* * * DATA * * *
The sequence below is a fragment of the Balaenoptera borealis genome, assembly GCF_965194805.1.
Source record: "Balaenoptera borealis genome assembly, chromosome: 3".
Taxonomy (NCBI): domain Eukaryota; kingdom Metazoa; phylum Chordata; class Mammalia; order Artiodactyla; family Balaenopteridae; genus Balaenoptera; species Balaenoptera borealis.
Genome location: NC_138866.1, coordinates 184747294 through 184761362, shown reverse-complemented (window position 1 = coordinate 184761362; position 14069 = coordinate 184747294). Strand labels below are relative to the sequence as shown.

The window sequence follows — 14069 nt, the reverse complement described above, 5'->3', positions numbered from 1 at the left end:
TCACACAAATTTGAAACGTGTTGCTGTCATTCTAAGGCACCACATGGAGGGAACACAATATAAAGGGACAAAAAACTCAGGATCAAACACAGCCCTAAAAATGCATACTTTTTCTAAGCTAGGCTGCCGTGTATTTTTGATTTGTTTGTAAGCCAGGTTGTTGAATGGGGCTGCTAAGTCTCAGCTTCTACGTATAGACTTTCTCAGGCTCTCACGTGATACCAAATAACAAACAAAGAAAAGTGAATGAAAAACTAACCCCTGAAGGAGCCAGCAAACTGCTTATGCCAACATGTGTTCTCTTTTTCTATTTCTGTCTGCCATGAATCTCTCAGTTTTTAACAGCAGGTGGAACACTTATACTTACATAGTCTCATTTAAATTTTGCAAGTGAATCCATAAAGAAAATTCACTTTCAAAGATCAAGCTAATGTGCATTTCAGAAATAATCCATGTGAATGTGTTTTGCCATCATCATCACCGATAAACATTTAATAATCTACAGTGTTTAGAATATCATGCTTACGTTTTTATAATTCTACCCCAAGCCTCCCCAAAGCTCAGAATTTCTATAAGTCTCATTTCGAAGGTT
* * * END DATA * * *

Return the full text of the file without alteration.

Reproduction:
The sequence below is a fragment of the Balaenoptera borealis genome, assembly GCF_965194805.1.
Source record: "Balaenoptera borealis genome assembly, chromosome: 3".
Taxonomy (NCBI): domain Eukaryota; kingdom Metazoa; phylum Chordata; class Mammalia; order Artiodactyla; family Balaenopteridae; genus Balaenoptera; species Balaenoptera borealis.
Genome location: NC_138866.1, coordinates 184747294 through 184761362, shown reverse-complemented (window position 1 = coordinate 184761362; position 14069 = coordinate 184747294). Strand labels below are relative to the sequence as shown.

The window sequence follows — 14069 nt, the reverse complement described above, 5'->3', positions numbered from 1 at the left end:
TCACACAAATTTGAAACGTGTTGCTGTCATTCTAAGGCACCACATGGAGGGAACACAATATAAAGGGACAAAAAACTCAGGATCAAACACAGCCCTAAAAATGCATACTTTTTCTAAGCTAGGCTGCCGTGTATTTTTGATTTGTTTGTAAGCCAGGTTGTTGAATGGGGCTGCTAAGTCTCAGCTTCTACGTATAGACTTTCTCAGGCTCTCACGTGATACCAAATAACAAACAAAGAAAAGTGAATGAAAAACTAACCCCTGAAGGAGCCAGCAAACTGCTTATGCCAACATGTGTTCTCTTTTTCTATTTCTGTCTGCCATGAATCTCTCAGTTTTTAACAGCAGGTGGAACACTTATACTTACATAGTCTCATTTAAATTTTGCAAGTGAATCCATAAAGAAAATTCACTTTCAAAGATCAAGCTAATGTGCATTTCAGAAATAATCCATGTGAATGTGTTTTGCCATCATCATCACCGATAAACATTTAATAATCTACAGTGTTTAGAATATCATGCTTACGTTTTTATAATTCTACCCCAAGCCTCCCCAAAGCTCAGAATTTCTATAAGTCTCATTTCGAAGGTT